Tuesday, November 20, 2007

November 20 Flu Update

Sorry for no update....other things intervened

US and Indonesia square off at world flu conference.

John Lange, U.S. special representative for avian and pandemic influenza, said "there should not be a one-to-one relationship between sharing of a particular sample and accruing a specific benefit".

"Countries that do their duty and share information and samples should not expect to receive something concrete each and every time they share," he said.


Revere blogs this issue, noting that solutions exist, but may never be executed.

It is not clear this problem will be resolved. There is no reason it must be resolved, only many good reasons why it should be resolved. In my view, the international community is reaping the whirlwind of its profligate use of the intellectual property system and in some sense is getting what it deserves. Indonesia has the virus and we don't. They make the call.

UK confirms second case of bird flu in animals, and there is apparently a new outbreak in a Saudi Arabian market (ProMed)

WHO SG Chan says that we have been given a gift--warning of a pandemic. And preparedness is the key.

“Vulnerability is universal,” WHO Director-General Dr. Margaret Chan said today at the opening in Geneva of the Intergovernmental Meeting on Pandemic Influenza Preparedness. “A pandemic will, by its very nature, reach every corner of the earth, and it will do so within a matter of months.”


UK held some culls at farms that ended up testing negative.

The EU is imposing tighter bird flu controls on the UK.

The United Arab Emirates is preparing to ward off bird flu.

The UK is preparing to ask farmers to pay their share of the costs of managing animal diseases.

If we had a pandemic, we'd be 10 billion doses of vaccine short.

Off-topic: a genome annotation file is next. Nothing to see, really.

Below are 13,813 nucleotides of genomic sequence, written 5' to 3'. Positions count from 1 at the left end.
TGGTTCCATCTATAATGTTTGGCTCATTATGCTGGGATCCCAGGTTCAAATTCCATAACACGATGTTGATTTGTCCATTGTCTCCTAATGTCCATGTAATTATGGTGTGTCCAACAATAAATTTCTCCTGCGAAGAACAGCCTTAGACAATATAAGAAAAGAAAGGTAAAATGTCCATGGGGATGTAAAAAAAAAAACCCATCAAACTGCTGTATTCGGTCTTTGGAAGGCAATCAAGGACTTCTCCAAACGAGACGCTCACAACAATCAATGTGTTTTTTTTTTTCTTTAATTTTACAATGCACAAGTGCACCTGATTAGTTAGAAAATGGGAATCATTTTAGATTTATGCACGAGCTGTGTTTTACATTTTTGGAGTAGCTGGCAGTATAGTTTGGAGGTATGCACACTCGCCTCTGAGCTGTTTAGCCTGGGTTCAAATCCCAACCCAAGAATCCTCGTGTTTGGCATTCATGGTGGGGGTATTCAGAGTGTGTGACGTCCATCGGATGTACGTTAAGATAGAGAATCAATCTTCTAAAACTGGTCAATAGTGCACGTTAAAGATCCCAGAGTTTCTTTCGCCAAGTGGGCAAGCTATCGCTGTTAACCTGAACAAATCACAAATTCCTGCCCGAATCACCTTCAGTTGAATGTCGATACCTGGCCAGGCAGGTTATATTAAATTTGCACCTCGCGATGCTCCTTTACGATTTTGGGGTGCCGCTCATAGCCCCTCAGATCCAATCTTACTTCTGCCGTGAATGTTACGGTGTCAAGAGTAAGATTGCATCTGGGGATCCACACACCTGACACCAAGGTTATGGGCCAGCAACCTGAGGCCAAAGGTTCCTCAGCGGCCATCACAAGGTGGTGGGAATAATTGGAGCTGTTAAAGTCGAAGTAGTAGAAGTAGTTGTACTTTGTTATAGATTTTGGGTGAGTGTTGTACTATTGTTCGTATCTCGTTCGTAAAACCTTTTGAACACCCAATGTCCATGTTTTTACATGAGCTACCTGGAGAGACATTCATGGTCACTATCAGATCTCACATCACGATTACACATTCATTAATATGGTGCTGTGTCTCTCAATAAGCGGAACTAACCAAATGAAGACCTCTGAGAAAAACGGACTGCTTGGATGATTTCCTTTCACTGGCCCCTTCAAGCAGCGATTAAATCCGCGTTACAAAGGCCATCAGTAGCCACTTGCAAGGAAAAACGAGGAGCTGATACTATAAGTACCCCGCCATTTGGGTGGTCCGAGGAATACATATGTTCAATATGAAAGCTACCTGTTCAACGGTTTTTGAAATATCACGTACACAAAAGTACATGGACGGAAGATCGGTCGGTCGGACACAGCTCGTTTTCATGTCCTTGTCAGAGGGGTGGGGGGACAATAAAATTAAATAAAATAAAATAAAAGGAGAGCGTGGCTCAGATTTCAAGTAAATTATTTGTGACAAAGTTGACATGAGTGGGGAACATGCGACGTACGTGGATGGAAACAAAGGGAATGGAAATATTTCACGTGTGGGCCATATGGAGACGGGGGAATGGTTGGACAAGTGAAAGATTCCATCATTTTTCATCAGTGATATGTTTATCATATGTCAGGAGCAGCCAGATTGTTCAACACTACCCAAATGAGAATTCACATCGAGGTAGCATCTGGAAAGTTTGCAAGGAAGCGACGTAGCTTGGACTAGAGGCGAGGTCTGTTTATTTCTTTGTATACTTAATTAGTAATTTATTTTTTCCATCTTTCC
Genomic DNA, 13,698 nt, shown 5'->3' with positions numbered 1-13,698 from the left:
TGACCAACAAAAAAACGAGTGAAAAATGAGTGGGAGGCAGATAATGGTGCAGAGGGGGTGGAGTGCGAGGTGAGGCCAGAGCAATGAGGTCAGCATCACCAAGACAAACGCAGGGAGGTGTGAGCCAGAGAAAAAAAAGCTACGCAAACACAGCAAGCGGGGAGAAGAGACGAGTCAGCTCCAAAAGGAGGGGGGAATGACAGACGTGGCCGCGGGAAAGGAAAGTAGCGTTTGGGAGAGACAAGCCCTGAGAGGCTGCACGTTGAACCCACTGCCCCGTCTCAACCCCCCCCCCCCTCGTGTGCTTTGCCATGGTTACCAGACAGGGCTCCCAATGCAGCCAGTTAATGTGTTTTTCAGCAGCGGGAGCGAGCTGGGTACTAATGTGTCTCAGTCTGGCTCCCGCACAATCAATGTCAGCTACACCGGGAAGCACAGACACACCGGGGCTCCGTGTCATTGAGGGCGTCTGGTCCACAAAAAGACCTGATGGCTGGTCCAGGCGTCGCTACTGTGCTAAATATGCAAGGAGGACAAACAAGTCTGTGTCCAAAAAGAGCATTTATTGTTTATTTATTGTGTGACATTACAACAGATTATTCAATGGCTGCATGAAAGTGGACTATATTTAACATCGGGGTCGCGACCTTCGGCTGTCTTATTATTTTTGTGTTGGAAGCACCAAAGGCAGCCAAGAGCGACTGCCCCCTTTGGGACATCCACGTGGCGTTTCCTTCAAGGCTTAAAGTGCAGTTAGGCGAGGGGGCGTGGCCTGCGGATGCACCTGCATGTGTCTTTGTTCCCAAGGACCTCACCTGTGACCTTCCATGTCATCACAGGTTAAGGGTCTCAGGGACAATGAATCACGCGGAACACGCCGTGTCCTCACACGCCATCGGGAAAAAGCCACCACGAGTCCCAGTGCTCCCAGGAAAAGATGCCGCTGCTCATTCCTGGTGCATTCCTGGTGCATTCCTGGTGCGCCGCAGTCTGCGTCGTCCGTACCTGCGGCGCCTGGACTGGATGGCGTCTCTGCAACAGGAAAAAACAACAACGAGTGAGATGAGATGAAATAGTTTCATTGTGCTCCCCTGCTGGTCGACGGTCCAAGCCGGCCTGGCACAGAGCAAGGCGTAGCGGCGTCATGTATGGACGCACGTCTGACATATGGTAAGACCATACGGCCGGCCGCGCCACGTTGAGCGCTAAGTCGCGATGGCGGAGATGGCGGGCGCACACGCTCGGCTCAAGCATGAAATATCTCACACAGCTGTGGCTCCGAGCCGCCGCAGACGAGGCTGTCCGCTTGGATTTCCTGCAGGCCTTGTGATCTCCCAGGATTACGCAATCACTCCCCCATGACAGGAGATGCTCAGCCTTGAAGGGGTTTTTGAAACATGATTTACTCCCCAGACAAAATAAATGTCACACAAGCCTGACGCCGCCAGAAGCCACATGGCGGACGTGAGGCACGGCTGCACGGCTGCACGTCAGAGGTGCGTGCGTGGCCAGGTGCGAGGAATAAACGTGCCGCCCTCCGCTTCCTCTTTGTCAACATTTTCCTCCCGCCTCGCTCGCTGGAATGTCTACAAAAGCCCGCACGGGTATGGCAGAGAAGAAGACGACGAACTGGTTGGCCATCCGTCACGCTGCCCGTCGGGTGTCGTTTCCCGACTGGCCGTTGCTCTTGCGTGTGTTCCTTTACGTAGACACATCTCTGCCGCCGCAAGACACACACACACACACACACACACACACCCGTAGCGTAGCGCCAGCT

OIE says that India is bird flu free.

Pacific Island Nations are meeting about bird flu.

1 Comments:

At 8:58 PM, Blogger Wulfgang said...

Orange;

Well a happy pre-Thanksgiving to you and everyone. I am on travel typing this from a laptop, so my comments will be short and rough.

Having read all of your articles today, I believe it should register on everyone’s mind that we are now at a crucial pivotal point in the pandemic planning decision tree: we must decide three things, and do it quickly. First, we have to determine how to satisfy Indonesia so the West has access to the latest H5N1 strains. Second, the West has to bite the bullet and fund global production centers that are capable of cranking out tens of billions of pre-pandemic and pandemic matched vaccines on a very short timeline. And most importantly, third, the West must take control of the pandemic manufacturing and planning process before the entire system collapses and is thrown into chaos. It all amounts to the television show, “Deal Or No Deal”, and if we have to bring in Howie Mandel, we should do so.

Why the urgency ? Because unless the leading developed powers of the world act quickly (US, Russia, China, W. Europe, M. Eastern oil rich nations), we may well see the biggest economic, health and social catastrophe to hit mankind since the history transitioned from oral tradition to written scripts. The situation is becoming just that “cancer-serious” in my view.

Remarkably, we have another significant hurdle which must be decided: the estimated realistic number of worldwide fatalities that would most like result from a severe pandemic must be made public. And one hundred million people number as mentioned in the PR Newswire article, as estimated by the Influenza Vaccine Strategies for Broad Global Access study, isn’t it. A mere one hundred million worldwide deaths, mostly in underdeveloped countries, isn’t going to merit anybodies attention. The number of one billion people at risk, will get total attention from world leaders, funding, and cooperation amongst the superpowers. I personally believe the one hundred million estimate of the Who sanctioned study to be an absolute 1918/1957/1968-like combination best case scenario. It is totally inconsistent with internal US CDC, State Dept and DOD planning estimates.

The bottom line is this: the developed nations of the world have the resources to resolve the vaccine production and capacity problem, and we should do so now, immediately.

It is very apparent that even if we pooled our resources now, it would still take another five to seven years to ramp up to the required production levels.

We must act now and buy our way out of this dilemma. We can make that decision and eat our turkey now, or later we will be eating infected crow.

Wulfgang

 

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